LIFE on Earth was nearly extinguished 251 million years ago. Some 96 per cent of marine species went extinct. The world’s forests disappeared, and for about a million years no plant grew higher than a half a metre. It took 100 million years for biodiversity to return to pre-extinction levels. The global ecosystem was shattered and the history of our planet took an abrupt turn, laying the basis for the rise of dinosaurs, mammals and flowering plants.
The cause of this catastrophe was a series of immense volcanic eruptions that produced the vast stepped layers of igneous rock known as the Siberian traps (the word “trap” comes from the Dutch for “stair”). This period of hellish volcanic activity spewed hundreds of thousands of gigatonnes of carbon dioxide and other greenhouse gases into the atmosphere, and covered huge areas of land with thousands of cubic kilometres of lava.
In the aptly titled The Worst of Times, Paul Wignall, professor of palaeoenvironments at the University of Leeds, explores the cataclysm that precipitated the end-Permian mass extinction. His analysis covers a staggering 80 million years, from the Triassic to the beginning of the Jurassic. He believes that a series of lesser extinction events in that period had similar volcanic causes.
The book’s central claim – unaccountably left until the closing pages – is that the ecological effects of the eruptions were exacerbated because, during this period, the world’s entire land mass had fused into a single supercontinent called Pangaea. This had consequences for the environment – for example, a single continent would have led to less rainfall per unit area, which may have meant that some parts were uninhabitable.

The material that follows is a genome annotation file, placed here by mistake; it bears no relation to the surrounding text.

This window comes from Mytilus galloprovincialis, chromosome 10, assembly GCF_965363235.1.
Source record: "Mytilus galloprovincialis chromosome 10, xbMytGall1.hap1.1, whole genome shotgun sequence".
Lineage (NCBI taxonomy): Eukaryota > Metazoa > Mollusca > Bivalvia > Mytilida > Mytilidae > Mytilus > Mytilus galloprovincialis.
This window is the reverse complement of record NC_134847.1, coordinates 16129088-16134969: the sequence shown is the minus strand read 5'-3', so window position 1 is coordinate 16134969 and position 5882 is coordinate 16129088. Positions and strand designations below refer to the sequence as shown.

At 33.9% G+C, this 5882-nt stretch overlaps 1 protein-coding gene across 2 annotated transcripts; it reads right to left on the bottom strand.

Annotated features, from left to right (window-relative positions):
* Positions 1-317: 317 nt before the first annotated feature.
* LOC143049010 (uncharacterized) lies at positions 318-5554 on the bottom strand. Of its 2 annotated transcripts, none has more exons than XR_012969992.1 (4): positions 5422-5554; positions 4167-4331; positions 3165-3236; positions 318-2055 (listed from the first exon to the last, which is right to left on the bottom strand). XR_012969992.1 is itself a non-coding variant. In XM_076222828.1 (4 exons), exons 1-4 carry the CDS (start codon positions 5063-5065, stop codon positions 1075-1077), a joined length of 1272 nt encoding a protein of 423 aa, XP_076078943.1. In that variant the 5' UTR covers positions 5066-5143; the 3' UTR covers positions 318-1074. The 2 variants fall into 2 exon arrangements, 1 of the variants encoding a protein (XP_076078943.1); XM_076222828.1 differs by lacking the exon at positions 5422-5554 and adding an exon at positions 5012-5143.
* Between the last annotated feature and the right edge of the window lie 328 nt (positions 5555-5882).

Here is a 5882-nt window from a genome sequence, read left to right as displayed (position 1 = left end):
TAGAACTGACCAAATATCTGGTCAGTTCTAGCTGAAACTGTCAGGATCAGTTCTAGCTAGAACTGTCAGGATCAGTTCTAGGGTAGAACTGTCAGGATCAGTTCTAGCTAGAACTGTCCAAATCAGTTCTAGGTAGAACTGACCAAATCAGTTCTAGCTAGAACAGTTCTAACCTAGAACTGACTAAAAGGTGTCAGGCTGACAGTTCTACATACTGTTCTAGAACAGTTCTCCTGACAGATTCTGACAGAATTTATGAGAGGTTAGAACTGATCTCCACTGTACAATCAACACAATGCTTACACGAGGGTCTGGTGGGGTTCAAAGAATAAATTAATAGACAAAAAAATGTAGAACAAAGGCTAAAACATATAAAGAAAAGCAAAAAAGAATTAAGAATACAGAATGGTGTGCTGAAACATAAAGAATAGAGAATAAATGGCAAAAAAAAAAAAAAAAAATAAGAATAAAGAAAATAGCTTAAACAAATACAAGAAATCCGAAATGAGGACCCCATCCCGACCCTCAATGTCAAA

In a relaxed style, Wignall describes the significance of recent measurements and discoveries, and introduces us to framboids, rudists, crurotarsans, gorgonopsians and many other obscure scientific terms. There are no illustrations here, so have Google to hand as you read.
Wignall’s excellent introduction to the latest thinking about this key period in Earth’s history could profitably be read alongside Michael Benton’s end-Permian-focused When Life Nearly Died, recently released in a new edition.
The Worst of Times reveals how little we understand about past ecologies. It is baffling that some taxa, including two major animal groups – fish and insects – breezed through the catastrophe without too much damage.
The profound atmospheric and temperature changes at this time would have led to acidified and oxygen-depleted seas – yet fish, at the top of the food web, survived. Many plants died – but plant-eating and detritus-feeding insects were largely unaffected.
There is something amiss here: either we do not have an accurate picture of the extinction process, or we do not understand Permian-Triassic ecology. Or both.
7 October 2015
Princeton University Press
This article appeared in print under the headline “Dodging extinction’s bullet”